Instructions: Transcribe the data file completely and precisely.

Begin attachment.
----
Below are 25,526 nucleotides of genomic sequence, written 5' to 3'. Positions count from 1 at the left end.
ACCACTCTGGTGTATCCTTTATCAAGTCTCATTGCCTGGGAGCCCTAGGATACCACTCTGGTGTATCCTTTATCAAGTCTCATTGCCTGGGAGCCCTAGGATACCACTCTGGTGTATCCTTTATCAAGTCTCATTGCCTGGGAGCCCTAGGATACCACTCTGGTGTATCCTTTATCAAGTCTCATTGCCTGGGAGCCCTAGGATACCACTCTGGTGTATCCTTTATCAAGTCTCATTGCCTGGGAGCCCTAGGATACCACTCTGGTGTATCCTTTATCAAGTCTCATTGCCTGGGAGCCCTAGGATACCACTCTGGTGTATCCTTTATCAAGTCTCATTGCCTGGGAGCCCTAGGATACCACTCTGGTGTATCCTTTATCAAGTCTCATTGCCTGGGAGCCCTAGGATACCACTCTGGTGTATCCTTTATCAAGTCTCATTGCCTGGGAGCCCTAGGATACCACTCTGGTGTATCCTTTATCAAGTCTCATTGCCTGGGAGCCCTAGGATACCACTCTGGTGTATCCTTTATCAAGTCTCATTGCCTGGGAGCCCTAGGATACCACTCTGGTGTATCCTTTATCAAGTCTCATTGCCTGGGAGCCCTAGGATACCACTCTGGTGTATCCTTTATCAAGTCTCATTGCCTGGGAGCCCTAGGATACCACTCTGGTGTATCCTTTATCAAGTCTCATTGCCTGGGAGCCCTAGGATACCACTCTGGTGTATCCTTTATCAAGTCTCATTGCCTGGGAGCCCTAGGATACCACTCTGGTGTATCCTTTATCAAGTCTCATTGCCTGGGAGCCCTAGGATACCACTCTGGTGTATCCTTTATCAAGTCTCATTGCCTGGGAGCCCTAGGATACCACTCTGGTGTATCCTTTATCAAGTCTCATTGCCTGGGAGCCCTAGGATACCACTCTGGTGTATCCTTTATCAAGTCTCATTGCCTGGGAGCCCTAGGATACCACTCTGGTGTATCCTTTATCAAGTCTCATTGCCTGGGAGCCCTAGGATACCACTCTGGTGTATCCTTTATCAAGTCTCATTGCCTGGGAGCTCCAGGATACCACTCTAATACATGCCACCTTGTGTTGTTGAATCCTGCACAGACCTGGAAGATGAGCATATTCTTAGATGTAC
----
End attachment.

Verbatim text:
Below are 25,526 nucleotides of genomic sequence, written 5' to 3'. Positions count from 1 at the left end.
ACCACTCTGGTGTATCCTTTATCAAGTCTCATTGCCTGGGAGCCCTAGGATACCACTCTGGTGTATCCTTTATCAAGTCTCATTGCCTGGGAGCCCTAGGATACCACTCTGGTGTATCCTTTATCAAGTCTCATTGCCTGGGAGCCCTAGGATACCACTCTGGTGTATCCTTTATCAAGTCTCATTGCCTGGGAGCCCTAGGATACCACTCTGGTGTATCCTTTATCAAGTCTCATTGCCTGGGAGCCCTAGGATACCACTCTGGTGTATCCTTTATCAAGTCTCATTGCCTGGGAGCCCTAGGATACCACTCTGGTGTATCCTTTATCAAGTCTCATTGCCTGGGAGCCCTAGGATACCACTCTGGTGTATCCTTTATCAAGTCTCATTGCCTGGGAGCCCTAGGATACCACTCTGGTGTATCCTTTATCAAGTCTCATTGCCTGGGAGCCCTAGGATACCACTCTGGTGTATCCTTTATCAAGTCTCATTGCCTGGGAGCCCTAGGATACCACTCTGGTGTATCCTTTATCAAGTCTCATTGCCTGGGAGCCCTAGGATACCACTCTGGTGTATCCTTTATCAAGTCTCATTGCCTGGGAGCCCTAGGATACCACTCTGGTGTATCCTTTATCAAGTCTCATTGCCTGGGAGCCCTAGGATACCACTCTGGTGTATCCTTTATCAAGTCTCATTGCCTGGGAGCCCTAGGATACCACTCTGGTGTATCCTTTATCAAGTCTCATTGCCTGGGAGCCCTAGGATACCACTCTGGTGTATCCTTTATCAAGTCTCATTGCCTGGGAGCCCTAGGATACCACTCTGGTGTATCCTTTATCAAGTCTCATTGCCTGGGAGCCCTAGGATACCACTCTGGTGTATCCTTTATCAAGTCTCATTGCCTGGGAGCCCTAGGATACCACTCTGGTGTATCCTTTATCAAGTCTCATTGCCTGGGAGCCCTAGGATACCACTCTGGTGTATCCTTTATCAAGTCTCATTGCCTGGGAGCCCTAGGATACCACTCTGGTGTATCCTTTATCAAGTCTCATTGCCTGGGAGCTCCAGGATACCACTCTAATACATGCCACCTTGTGTTGTTGAATCCTGCACAGACCTGGAAGATGAGCATATTCTTAGATGTAC